Two funny, unlikely friends--a thoughtful, deliberate sloth and an impulsive, impatient fox--make their big debut in this hilarious new picture book celebrating friendship and the wonderful ways in which we're all different. Best friends Jasper and Ollie decide to go to the pool. On your mark, get set . . . WAIT! As Jasper races ahead--crashing into the mailman, speeding past the ice cream truck--Ollie takes his sweet time, pausing to admire a butterfly, to smell a daisy, and to help the mailman pick up his letters. With a clever design that shows Jasper's hectic morning compared with Ollie's casual stroll, this highly visual story allows young readers to easily recognize the differences between the two pals, as Jasper's increasingly frenzied search for his friend contrasts with Ollie's blissful walk toward the pool. It's a smartly paced, hugely funny celebration of our differences. Kids AND grown-ups will giggle as they decide if they're more of a "Jasper" or an "Ollie." It's also a great way to share the concept of "taking time to smell the roses"--a perfect lesson in our overly scheduled world. And look for book two from this exciting new author-illustrator, coming in summer 2020- Jasper & Ollie Build a Fort.
With echoes of Raymond Briggs's classic The Snowman, here is a magical, timeless story about the friendship between a lonely little mole and a snowball he molds into a bear that comes to life. Little Mole is new in town, and he's lonely. On his way home from school on a winter day, he rolls a snowball all the way to the bus stop. He tells it his problems and grows very attached. But when Little Mole tries to take the snowball home with him on the bus, the driver refuses and leaves without them. So Little Mole comes up with a plan- mold the snowball into a bear. Surely that will do the trick? After much effort, he finally convinces a bus driver to pick them up. The bus is warm and cozy, and Little Mole falls asleep. But we all know what happens to snowballs when they get warm. . . . Luckily, Grandma is waiting at home, and she finds a way to return her grandson's new friend to him. With a classic, timeless feel and stunning illustrations, this heartwarming story of friendship and love is full of mood, atmosphere, and poignancy.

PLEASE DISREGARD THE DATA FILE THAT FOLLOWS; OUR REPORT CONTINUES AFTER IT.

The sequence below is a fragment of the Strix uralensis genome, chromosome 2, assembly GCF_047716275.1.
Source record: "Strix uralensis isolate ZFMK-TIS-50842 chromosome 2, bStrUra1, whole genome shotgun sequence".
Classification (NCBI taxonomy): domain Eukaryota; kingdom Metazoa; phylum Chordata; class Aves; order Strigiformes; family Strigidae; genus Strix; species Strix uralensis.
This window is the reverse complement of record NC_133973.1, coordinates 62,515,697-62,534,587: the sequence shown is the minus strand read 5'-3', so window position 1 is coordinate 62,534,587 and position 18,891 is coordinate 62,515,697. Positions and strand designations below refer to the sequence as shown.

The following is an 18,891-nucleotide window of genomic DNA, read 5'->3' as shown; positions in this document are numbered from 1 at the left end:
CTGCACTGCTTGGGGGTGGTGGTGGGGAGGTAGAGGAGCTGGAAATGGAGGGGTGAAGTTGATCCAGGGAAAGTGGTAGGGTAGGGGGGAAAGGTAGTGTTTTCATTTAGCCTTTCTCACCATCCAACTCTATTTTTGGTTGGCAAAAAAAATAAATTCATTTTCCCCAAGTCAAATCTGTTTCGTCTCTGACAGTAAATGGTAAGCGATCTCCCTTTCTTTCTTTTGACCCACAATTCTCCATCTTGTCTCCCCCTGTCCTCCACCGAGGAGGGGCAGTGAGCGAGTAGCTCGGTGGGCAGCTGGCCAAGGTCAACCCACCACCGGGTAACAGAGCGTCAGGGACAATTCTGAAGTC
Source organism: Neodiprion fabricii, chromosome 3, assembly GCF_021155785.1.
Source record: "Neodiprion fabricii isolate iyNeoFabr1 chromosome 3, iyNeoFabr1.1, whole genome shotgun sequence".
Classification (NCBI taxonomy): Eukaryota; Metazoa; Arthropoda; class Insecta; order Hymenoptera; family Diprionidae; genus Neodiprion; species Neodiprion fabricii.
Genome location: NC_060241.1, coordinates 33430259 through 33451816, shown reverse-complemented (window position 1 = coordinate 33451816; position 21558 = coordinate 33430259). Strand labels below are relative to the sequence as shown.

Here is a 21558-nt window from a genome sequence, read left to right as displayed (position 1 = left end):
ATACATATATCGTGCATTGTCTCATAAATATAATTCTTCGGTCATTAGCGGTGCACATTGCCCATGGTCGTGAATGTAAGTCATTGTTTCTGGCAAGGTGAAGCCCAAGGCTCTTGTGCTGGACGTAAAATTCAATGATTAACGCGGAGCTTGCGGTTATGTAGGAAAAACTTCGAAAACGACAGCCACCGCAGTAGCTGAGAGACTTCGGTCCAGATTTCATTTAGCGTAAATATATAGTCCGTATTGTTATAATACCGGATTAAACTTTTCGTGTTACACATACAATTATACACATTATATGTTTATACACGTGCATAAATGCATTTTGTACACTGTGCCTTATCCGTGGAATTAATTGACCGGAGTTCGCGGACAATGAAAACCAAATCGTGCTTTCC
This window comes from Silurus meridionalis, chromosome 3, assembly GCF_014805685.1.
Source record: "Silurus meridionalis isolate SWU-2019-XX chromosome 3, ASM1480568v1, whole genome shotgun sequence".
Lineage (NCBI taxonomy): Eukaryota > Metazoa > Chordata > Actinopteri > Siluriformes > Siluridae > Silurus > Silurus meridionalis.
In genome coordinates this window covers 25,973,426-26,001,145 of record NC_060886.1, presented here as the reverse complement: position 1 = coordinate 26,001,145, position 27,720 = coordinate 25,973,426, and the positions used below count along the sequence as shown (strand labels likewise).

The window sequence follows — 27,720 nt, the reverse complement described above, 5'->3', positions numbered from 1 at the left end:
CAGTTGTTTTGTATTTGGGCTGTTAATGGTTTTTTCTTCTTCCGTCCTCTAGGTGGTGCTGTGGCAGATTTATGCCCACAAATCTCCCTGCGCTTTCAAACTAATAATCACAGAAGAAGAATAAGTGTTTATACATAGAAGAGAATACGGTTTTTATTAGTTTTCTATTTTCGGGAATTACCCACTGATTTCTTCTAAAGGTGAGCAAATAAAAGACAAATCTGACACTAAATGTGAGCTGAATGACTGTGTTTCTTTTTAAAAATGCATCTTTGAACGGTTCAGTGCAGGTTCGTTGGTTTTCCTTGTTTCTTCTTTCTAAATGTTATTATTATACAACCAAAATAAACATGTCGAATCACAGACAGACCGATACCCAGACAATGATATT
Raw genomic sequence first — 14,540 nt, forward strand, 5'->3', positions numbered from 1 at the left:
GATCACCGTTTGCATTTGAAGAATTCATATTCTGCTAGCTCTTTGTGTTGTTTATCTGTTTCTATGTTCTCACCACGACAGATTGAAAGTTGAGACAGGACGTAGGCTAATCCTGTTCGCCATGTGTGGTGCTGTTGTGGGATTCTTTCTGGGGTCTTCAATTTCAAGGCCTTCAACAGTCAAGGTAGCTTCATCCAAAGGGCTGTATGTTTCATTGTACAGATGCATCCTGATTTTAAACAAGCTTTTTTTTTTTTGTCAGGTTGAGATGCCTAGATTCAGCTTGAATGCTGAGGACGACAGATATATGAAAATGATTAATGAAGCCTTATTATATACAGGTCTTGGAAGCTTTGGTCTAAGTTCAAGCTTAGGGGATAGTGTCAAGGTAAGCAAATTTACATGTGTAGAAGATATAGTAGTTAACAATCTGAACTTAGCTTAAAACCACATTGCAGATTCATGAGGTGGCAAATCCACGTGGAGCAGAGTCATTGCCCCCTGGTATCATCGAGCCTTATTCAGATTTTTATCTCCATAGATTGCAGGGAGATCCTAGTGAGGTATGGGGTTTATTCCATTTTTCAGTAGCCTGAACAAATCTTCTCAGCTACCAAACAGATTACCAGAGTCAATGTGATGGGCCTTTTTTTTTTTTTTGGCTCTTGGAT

A twisted fairy tale about a king and queen who wish for a child of their own . . . and end up with a baby goat. Perfect for readers of Children Make Terrible Pets and Wolfie the Bunny. Once upon a time, a very prim and proper king and queen begged their fairy godmother for a child. They'd prefer a boy, with glowing skin, bright eyes, and two roses for lips . . . but any kid will do. When they find themselves gifted with a baby goat (also known as a kid) instead, they can't imagine how he'll fit into their lives. But of course, it isn't long before he's part of the royal family. Readers will delight in this story's hilarity, confusion, and celebration of families that come in every shape and size.
Max and her dog, Boomer, are in trouble. Big trouble. Max has accidentally smashed an heirloom vase: the only treasure her great-great-great-great-great-great-grandma managed to save when her houseboat sank 234 years ago. Max can come clean--or, she can build a time machine! If she travels to the past and smashes the vase then, there will be nothing for her to break in the future. Brilliant! In the time machine--surprisingly easy to construct--Max and Boomer bump around to the past and the future, tangle the string of time, and crash into the ancestral houseboat, promptly sinking it. And in the past, the vase remains intact. Disheartened, Max and Boomer return to the moment just before their adventure began, to warn themselves NOT to build a time machine. In spite of the warning, Max tosses a Frisbee for Boomer, directly in the direction of the vase, and their wild adventure begins again, and again, and again... Joyful and uproarious, this is a one-of-a-kind circular tale that plays on the perils of time travel.
In a captivating follow-up to April and Esme, Tooth Fairies, a master of whimsy sends his tiny heroines on another adventure. With their parents off on an urgent molar pickup, April and Esme are ready for a cozy overnight at Grandma and Grandpa's teapot house by the airport fence. There will be fairy cakes to mix, pancakes and syrup for breakfast, a chocolate on each of their pillows. But then a call comes in about a small girl in a red coat, arriving from Ghana with a baby tooth somewhere in her pocket. Could this be a job for April and Esme, tooth fairy sisters? As always with Bob Graham, the beauty is in the details: Grandpa working out with a giant teabag-turned-punching-bag; fellow winged creatures hovering above the airport terminal (cupids to help people meet and angels to comfort the sad arrivals). Merging humor, poignancy, and a bit of heart-fluttering suspense, Bob Graham turns a familiar moment of childhood independence into a thing of magic.